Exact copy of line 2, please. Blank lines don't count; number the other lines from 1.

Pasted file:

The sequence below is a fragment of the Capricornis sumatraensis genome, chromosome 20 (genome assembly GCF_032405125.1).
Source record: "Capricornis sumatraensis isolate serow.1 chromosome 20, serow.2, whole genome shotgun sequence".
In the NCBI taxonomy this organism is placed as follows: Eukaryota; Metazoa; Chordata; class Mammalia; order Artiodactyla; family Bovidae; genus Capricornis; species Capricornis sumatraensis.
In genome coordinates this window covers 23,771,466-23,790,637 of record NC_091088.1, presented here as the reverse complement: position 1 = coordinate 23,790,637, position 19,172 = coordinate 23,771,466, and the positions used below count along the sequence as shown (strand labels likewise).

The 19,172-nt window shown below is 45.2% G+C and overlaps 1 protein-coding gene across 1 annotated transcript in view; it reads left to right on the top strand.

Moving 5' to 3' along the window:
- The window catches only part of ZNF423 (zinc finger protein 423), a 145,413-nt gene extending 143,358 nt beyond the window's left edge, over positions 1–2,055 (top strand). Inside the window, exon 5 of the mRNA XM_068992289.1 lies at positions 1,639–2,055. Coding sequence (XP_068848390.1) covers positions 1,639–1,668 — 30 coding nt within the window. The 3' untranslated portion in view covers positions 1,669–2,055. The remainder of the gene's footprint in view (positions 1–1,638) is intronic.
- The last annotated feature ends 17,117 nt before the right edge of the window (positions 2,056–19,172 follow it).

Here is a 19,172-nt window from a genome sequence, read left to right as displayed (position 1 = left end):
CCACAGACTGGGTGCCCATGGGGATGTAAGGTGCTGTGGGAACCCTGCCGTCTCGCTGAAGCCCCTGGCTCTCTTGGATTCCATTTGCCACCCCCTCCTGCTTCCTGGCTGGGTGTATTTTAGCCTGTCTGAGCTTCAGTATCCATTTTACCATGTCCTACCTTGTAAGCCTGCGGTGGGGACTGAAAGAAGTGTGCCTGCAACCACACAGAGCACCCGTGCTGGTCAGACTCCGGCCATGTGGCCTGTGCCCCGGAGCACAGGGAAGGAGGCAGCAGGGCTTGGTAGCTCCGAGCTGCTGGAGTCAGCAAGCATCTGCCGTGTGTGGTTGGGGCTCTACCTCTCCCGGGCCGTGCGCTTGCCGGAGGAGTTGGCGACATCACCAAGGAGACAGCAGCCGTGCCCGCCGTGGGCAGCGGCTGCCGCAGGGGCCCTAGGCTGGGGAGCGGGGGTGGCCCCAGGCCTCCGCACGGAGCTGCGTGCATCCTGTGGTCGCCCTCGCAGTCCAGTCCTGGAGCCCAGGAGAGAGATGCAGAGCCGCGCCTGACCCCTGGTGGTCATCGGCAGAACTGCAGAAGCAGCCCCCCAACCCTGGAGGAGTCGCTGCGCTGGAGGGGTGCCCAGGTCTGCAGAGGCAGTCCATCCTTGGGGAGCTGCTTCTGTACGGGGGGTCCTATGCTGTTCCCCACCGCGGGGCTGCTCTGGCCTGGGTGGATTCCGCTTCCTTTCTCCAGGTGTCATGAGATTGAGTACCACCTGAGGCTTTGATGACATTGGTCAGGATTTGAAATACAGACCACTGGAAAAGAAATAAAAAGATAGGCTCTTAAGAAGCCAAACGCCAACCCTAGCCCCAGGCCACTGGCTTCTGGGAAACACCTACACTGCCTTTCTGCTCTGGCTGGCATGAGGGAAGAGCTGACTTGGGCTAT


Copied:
Source record: "Capricornis sumatraensis isolate serow.1 chromosome 20, serow.2, whole genome shotgun sequence".